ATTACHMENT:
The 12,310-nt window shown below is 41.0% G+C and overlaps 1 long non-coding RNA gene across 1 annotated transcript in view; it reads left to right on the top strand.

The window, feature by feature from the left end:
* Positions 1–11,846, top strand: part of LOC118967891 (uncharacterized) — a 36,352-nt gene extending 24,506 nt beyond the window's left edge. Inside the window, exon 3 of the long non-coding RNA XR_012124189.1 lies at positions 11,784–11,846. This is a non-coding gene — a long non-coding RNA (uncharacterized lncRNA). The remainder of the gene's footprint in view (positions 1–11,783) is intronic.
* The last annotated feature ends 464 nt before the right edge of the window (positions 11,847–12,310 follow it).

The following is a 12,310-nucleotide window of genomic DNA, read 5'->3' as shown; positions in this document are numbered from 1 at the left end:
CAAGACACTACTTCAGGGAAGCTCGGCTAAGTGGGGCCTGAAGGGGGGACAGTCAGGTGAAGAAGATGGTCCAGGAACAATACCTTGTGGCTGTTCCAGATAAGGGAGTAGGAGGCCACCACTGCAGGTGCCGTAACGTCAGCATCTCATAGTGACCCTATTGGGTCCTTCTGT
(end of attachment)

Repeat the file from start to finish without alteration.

The 12,310-nt window shown below is 41.0% G+C and overlaps 1 long non-coding RNA gene across 1 annotated transcript in view; it reads left to right on the top strand.

The window, feature by feature from the left end:
* Positions 1–11,846, top strand: part of LOC118967891 (uncharacterized) — a 36,352-nt gene extending 24,506 nt beyond the window's left edge. Inside the window, exon 3 of the long non-coding RNA XR_012124189.1 lies at positions 11,784–11,846. This is a non-coding gene — a long non-coding RNA (uncharacterized lncRNA). The remainder of the gene's footprint in view (positions 1–11,783) is intronic.
* The last annotated feature ends 464 nt before the right edge of the window (positions 11,847–12,310 follow it).

The following is a 12,310-nucleotide window of genomic DNA, read 5'->3' as shown; positions in this document are numbered from 1 at the left end:
CAAGACACTACTTCAGGGAAGCTCGGCTAAGTGGGGCCTGAAGGGGGGACAGTCAGGTGAAGAAGATGGTCCAGGAACAATACCTTGTGGCTGTTCCAGATAAGGGAGTAGGAGGCCACCACTGCAGGTGCCGTAACGTCAGCATCTCATAGTGACCCTATTGGGTCCTTCTGT